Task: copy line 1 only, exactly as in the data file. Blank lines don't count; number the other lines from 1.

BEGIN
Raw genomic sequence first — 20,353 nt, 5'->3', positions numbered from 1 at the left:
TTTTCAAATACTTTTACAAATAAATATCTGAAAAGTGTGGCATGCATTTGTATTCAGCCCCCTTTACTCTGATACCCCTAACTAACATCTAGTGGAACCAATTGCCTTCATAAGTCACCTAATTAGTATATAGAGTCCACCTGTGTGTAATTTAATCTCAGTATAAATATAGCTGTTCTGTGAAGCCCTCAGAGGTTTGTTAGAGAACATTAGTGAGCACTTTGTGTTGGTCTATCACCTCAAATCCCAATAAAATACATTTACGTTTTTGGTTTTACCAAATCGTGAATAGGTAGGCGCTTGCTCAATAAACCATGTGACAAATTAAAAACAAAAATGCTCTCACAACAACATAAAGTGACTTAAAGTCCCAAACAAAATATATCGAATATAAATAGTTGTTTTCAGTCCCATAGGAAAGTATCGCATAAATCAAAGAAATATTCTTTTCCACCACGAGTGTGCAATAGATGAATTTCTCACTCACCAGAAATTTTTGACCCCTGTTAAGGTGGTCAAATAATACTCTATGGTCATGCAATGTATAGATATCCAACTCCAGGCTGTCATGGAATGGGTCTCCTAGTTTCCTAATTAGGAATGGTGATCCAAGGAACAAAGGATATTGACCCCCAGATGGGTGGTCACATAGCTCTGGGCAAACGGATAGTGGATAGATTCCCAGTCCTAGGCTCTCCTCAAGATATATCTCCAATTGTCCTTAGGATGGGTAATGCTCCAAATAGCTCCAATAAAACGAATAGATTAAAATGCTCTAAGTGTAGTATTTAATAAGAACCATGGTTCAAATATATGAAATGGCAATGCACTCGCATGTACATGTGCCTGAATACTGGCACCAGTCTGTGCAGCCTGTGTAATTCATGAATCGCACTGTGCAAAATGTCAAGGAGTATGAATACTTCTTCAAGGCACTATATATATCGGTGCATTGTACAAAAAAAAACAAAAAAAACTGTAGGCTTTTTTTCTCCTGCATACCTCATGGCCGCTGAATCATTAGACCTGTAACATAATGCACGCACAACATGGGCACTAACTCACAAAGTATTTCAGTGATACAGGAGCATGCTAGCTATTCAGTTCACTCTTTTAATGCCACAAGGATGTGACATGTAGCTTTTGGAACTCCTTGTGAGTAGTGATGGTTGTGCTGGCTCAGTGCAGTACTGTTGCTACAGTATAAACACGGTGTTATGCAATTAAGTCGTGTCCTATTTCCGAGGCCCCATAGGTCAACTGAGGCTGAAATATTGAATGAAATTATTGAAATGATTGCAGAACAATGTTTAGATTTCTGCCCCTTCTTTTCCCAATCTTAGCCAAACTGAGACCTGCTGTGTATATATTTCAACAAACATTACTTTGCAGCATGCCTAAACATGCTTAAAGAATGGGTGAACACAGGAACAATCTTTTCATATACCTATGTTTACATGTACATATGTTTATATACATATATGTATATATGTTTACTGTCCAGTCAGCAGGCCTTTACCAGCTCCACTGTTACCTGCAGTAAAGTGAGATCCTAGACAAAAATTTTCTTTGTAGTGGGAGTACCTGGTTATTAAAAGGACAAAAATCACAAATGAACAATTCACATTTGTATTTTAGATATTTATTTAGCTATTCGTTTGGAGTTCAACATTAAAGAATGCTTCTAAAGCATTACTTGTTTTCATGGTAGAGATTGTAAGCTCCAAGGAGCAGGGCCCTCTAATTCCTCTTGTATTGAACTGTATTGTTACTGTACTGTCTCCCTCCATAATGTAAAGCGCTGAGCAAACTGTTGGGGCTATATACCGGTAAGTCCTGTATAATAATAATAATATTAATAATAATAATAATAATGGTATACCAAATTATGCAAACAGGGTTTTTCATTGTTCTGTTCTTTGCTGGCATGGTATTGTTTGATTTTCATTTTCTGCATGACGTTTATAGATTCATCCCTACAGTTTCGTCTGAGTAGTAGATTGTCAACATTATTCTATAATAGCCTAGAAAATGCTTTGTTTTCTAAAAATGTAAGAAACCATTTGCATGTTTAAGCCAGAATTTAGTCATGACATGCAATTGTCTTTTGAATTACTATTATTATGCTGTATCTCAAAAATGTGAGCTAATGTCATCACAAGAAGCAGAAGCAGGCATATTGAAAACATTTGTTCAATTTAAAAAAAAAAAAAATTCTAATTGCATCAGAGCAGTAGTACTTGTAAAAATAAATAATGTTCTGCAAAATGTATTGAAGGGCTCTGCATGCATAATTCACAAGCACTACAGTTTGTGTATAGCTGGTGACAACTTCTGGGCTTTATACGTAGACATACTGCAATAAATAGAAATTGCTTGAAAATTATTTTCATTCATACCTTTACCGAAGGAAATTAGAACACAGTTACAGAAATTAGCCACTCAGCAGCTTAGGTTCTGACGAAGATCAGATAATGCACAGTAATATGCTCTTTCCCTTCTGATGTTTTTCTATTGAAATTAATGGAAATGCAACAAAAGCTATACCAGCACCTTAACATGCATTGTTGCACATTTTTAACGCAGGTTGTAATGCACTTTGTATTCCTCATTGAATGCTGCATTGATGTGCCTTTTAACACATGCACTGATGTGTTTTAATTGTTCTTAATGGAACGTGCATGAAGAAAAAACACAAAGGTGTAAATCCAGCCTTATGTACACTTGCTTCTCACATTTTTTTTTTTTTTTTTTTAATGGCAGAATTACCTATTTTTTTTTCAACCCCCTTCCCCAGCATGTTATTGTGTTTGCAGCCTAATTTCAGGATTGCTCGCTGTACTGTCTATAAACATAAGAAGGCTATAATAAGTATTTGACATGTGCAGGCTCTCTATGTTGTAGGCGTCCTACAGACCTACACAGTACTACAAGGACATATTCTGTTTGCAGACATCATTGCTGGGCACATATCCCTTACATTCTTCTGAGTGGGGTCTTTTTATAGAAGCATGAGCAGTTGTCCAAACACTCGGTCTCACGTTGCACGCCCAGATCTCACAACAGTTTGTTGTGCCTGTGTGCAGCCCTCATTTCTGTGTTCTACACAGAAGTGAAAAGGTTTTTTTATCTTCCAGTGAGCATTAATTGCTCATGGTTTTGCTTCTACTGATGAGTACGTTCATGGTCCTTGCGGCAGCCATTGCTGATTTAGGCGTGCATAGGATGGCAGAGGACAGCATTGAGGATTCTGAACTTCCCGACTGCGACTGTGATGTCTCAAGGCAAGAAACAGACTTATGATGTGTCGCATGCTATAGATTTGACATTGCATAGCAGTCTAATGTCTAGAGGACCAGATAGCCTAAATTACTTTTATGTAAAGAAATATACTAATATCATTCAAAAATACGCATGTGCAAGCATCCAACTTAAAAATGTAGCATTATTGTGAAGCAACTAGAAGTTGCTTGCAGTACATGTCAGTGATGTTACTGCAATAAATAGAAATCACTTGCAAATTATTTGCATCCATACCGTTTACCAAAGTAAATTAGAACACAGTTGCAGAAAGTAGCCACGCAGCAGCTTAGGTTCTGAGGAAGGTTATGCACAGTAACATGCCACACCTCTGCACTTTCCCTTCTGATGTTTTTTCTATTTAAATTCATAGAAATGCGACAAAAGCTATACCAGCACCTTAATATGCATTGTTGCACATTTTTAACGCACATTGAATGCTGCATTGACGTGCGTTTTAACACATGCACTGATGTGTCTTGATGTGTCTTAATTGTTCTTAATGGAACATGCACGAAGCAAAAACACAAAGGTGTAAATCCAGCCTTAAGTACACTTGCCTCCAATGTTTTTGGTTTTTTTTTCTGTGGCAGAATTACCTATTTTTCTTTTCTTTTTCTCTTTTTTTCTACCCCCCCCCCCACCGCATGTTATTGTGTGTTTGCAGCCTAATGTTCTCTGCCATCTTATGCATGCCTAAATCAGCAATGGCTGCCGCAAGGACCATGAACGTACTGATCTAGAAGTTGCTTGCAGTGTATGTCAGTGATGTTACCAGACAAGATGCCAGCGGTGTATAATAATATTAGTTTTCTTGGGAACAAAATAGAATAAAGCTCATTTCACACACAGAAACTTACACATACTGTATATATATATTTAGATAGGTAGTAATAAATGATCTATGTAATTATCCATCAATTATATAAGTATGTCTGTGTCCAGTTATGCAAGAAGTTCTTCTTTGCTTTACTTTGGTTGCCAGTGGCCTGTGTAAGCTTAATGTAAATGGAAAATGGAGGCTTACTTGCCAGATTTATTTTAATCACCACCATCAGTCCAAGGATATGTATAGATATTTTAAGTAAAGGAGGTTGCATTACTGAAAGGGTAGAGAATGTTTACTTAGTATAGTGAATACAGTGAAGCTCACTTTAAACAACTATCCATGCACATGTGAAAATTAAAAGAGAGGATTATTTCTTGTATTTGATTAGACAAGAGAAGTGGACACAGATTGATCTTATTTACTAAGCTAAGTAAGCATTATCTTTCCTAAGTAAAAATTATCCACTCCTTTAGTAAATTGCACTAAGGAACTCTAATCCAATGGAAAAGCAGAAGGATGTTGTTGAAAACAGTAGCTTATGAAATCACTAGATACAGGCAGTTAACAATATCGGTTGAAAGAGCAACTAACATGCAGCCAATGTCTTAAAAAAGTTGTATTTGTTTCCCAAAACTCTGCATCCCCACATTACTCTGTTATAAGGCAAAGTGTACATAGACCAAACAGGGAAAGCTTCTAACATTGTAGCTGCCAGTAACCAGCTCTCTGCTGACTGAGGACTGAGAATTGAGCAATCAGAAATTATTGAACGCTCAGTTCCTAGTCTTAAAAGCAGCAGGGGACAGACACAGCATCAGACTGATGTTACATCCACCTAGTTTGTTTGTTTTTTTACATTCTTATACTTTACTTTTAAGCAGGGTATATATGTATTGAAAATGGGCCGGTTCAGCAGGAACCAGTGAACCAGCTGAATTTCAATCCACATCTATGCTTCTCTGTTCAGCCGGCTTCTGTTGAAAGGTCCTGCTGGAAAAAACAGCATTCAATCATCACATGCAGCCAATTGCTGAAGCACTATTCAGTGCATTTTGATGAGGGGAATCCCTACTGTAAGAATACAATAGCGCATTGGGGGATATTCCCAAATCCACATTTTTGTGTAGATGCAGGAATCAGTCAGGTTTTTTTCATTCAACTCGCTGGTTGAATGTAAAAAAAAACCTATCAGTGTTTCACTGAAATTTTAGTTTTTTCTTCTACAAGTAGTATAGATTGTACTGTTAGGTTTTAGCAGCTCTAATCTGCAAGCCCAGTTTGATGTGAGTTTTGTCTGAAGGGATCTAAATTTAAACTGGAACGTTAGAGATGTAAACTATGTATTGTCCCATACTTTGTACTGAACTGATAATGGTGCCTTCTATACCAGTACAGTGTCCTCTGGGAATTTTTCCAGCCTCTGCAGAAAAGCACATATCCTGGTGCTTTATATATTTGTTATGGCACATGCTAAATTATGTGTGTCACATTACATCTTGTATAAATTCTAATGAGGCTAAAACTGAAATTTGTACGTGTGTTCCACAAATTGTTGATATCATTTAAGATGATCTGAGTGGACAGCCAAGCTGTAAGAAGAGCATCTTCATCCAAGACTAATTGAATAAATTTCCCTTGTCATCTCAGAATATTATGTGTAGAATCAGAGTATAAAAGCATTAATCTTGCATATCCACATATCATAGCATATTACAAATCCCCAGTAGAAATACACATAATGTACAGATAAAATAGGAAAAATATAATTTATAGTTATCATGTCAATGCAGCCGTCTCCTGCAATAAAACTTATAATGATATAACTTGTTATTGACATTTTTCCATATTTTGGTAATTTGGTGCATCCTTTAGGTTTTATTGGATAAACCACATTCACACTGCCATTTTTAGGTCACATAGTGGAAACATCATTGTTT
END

Raw genomic sequence first — 20,353 nt, 5'->3', positions numbered from 1 at the left: